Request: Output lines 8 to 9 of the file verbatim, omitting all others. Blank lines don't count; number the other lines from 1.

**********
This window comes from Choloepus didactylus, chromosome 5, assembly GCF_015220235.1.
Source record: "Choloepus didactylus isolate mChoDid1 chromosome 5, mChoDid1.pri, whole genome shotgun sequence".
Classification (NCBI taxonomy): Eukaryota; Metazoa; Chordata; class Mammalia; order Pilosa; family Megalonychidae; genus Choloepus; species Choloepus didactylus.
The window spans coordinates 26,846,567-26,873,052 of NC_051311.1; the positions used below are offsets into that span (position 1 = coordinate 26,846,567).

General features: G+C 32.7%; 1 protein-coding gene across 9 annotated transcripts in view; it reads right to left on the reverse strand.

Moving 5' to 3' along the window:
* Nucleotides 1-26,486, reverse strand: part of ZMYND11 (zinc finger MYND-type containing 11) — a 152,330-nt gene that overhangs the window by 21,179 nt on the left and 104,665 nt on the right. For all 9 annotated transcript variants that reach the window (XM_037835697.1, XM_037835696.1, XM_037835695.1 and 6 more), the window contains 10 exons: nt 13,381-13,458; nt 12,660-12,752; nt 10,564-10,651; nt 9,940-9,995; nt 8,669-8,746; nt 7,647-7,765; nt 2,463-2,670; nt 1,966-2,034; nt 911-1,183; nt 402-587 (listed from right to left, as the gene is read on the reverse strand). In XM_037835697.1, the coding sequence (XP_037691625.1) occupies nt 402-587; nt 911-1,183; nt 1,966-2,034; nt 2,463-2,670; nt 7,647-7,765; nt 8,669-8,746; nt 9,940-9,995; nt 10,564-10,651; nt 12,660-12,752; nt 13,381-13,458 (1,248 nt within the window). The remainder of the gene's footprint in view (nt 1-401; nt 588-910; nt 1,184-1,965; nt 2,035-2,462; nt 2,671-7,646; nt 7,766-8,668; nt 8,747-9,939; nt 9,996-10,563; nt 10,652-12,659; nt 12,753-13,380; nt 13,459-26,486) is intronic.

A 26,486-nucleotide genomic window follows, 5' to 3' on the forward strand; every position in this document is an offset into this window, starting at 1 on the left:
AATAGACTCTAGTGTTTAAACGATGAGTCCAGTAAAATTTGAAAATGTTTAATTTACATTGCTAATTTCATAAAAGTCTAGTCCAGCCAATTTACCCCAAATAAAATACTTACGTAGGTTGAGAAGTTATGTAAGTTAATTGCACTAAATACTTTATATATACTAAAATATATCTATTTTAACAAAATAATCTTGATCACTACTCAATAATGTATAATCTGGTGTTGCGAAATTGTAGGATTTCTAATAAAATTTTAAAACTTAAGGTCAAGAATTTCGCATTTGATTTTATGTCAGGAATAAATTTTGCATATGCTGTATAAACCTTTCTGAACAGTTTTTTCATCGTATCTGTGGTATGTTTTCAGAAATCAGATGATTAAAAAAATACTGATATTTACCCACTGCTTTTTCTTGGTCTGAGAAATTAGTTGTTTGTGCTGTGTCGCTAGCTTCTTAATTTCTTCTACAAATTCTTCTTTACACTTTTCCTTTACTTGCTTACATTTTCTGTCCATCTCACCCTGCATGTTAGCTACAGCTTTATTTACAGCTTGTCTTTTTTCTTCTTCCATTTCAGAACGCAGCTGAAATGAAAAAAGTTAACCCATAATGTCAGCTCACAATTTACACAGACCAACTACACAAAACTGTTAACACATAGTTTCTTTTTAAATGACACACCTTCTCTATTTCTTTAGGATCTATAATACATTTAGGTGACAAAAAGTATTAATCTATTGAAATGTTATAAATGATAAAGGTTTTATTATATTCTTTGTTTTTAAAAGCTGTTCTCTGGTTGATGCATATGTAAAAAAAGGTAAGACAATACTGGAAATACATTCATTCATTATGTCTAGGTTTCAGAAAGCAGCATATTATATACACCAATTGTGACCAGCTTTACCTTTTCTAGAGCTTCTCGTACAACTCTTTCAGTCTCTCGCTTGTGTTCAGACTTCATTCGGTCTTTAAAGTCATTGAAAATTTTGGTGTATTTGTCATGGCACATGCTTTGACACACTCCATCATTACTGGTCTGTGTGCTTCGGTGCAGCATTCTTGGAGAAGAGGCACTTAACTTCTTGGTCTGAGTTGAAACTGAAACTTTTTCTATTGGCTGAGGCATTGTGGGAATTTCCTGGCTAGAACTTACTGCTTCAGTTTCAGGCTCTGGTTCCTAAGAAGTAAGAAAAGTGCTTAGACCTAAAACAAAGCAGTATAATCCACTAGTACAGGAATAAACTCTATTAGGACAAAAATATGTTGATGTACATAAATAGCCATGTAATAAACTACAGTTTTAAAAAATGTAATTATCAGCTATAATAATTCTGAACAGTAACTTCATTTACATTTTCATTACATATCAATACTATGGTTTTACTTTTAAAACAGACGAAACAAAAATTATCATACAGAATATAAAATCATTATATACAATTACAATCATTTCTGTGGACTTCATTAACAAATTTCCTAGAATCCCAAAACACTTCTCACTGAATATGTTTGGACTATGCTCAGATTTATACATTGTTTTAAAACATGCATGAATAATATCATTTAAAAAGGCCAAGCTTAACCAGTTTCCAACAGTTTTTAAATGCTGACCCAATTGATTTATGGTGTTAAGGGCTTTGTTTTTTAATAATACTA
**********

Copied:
A 26,486-nucleotide genomic window follows, 5' to 3' on the forward strand; every position in this document is an offset into this window, starting at 1 on the left:
AATAGACTCTAGTGTTTAAACGATGAGTCCAGTAAAATTTGAAAATGTTTAATTTACATTGCTAATTTCATAAAAGTCTAGTCCAGCCAATTTACCCCAAATAAAATACTTACGTAGGTTGAGAAGTTATGTAAGTTAATTGCACTAAATACTTTATATATACTAAAATATATCTATTTTAACAAAATAATCTTGATCACTACTCAATAATGTATAATCTGGTGTTGCGAAATTGTAGGATTTCTAATAAAATTTTAAAACTTAAGGTCAAGAATTTCGCATTTGATTTTATGTCAGGAATAAATTTTGCATATGCTGTATAAACCTTTCTGAACAGTTTTTTCATCGTATCTGTGGTATGTTTTCAGAAATCAGATGATTAAAAAAATACTGATATTTACCCACTGCTTTTTCTTGGTCTGAGAAATTAGTTGTTTGTGCTGTGTCGCTAGCTTCTTAATTTCTTCTACAAATTCTTCTTTACACTTTTCCTTTACTTGCTTACATTTTCTGTCCATCTCACCCTGCATGTTAGCTACAGCTTTATTTACAGCTTGTCTTTTTTCTTCTTCCATTTCAGAACGCAGCTGAAATGAAAAAAGTTAACCCATAATGTCAGCTCACAATTTACACAGACCAACTACACAAAACTGTTAACACATAGTTTCTTTTTAAATGACACACCTTCTCTATTTCTTTAGGATCTATAATACATTTAGGTGACAAAAAGTATTAATCTATTGAAATGTTATAAATGATAAAGGTTTTATTATATTCTTTGTTTTTAAAAGCTGTTCTCTGGTTGATGCATATGTAAAAAAAGGTAAGACAATACTGGAAATACATTCATTCATTATGTCTAGGTTTCAGAAAGCAGCATATTATATACACCAATTGTGACCAGCTTTACCTTTTCTAGAGCTTCTCGTACAACTCTTTCAGTCTCTCGCTTGTGTTCAGACTTCATTCGGTCTTTAAAGTCATTGAAAATTTTGGTGTATTTGTCATGGCACATGCTTTGACACACTCCATCATTACTGGTCTGTGTGCTTCGGTGCAGCATTCTTGGAGAAGAGGCACTTAACTTCTTGGTCTGAGTTGAAACTGAAACTTTTTCTATTGGCTGAGGCATTGTGGGAATTTCCTGGCTAGAACTTACTGCTTCAGTTTCAGGCTCTGGTTCCTAAGAAGTAAGAAAAGTGCTTAGACCTAAAACAAAGCAGTATAATCCACTAGTACAGGAATAAACTCTATTAGGACAAAAATATGTTGATGTACATAAATAGCCATGTAATAAACTACAGTTTTAAAAAATGTAATTATCAGCTATAATAATTCTGAACAGTAACTTCATTTACATTTTCATTACATATCAATACTATGGTTTTACTTTTAAAACAGACGAAACAAAAATTATCATACAGAATATAAAATCATTATATACAATTACAATCATTTCTGTGGACTTCATTAACAAATTTCCTAGAATCCCAAAACACTTCTCACTGAATATGTTTGGACTATGCTCAGATTTATACATTGTTTTAAAACATGCATGAATAATATCATTTAAAAAGGCCAAGCTTAACCAGTTTCCAACAGTTTTTAAATGCTGACCCAATTGATTTATGGTGTTAAGGGCTTTGTTTTTTAATAATACTA